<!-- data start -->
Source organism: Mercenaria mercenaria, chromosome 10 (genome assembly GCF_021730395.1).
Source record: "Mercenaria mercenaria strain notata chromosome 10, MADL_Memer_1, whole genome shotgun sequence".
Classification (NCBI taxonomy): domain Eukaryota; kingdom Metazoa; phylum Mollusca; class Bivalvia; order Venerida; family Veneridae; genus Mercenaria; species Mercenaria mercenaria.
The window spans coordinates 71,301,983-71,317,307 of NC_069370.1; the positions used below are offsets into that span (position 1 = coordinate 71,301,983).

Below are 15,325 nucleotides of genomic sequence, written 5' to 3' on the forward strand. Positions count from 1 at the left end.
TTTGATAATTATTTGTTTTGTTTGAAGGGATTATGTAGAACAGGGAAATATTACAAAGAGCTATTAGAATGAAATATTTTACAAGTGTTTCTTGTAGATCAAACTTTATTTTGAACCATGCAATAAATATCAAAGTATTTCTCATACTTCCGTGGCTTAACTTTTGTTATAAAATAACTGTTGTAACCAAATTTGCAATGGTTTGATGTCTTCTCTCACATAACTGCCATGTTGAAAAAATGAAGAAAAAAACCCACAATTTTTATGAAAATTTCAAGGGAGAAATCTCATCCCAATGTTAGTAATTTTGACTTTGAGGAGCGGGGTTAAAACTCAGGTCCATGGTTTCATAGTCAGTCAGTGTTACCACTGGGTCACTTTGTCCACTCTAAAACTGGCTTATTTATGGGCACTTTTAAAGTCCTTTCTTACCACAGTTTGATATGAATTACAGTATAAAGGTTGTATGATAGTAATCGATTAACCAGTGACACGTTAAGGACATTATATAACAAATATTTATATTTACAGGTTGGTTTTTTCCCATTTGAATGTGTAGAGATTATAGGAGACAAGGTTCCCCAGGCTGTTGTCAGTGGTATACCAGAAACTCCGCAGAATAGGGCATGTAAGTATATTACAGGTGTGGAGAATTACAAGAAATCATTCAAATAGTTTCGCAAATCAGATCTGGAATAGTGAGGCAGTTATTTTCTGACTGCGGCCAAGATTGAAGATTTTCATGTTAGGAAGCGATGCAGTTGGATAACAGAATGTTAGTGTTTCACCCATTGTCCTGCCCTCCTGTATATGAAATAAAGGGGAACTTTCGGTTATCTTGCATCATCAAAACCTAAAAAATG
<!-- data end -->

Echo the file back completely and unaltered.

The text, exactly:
Source organism: Mercenaria mercenaria, chromosome 10 (genome assembly GCF_021730395.1).
Source record: "Mercenaria mercenaria strain notata chromosome 10, MADL_Memer_1, whole genome shotgun sequence".
Classification (NCBI taxonomy): domain Eukaryota; kingdom Metazoa; phylum Mollusca; class Bivalvia; order Venerida; family Veneridae; genus Mercenaria; species Mercenaria mercenaria.
The window spans coordinates 71,301,983-71,317,307 of NC_069370.1; the positions used below are offsets into that span (position 1 = coordinate 71,301,983).

Below are 15,325 nucleotides of genomic sequence, written 5' to 3' on the forward strand. Positions count from 1 at the left end.
TTTGATAATTATTTGTTTTGTTTGAAGGGATTATGTAGAACAGGGAAATATTACAAAGAGCTATTAGAATGAAATATTTTACAAGTGTTTCTTGTAGATCAAACTTTATTTTGAACCATGCAATAAATATCAAAGTATTTCTCATACTTCCGTGGCTTAACTTTTGTTATAAAATAACTGTTGTAACCAAATTTGCAATGGTTTGATGTCTTCTCTCACATAACTGCCATGTTGAAAAAATGAAGAAAAAAACCCACAATTTTTATGAAAATTTCAAGGGAGAAATCTCATCCCAATGTTAGTAATTTTGACTTTGAGGAGCGGGGTTAAAACTCAGGTCCATGGTTTCATAGTCAGTCAGTGTTACCACTGGGTCACTTTGTCCACTCTAAAACTGGCTTATTTATGGGCACTTTTAAAGTCCTTTCTTACCACAGTTTGATATGAATTACAGTATAAAGGTTGTATGATAGTAATCGATTAACCAGTGACACGTTAAGGACATTATATAACAAATATTTATATTTACAGGTTGGTTTTTTCCCATTTGAATGTGTAGAGATTATAGGAGACAAGGTTCCCCAGGCTGTTGTCAGTGGTATACCAGAAACTCCGCAGAATAGGGCATGTAAGTATATTACAGGTGTGGAGAATTACAAGAAATCATTCAAATAGTTTCGCAAATCAGATCTGGAATAGTGAGGCAGTTATTTTCTGACTGCGGCCAAGATTGAAGATTTTCATGTTAGGAAGCGATGCAGTTGGATAACAGAATGTTAGTGTTTCACCCATTGTCCTGCCCTCCTGTATATGAAATAAAGGGGAACTTTCGGTTATCTTGCATCATCAAAACCTAAAAAATG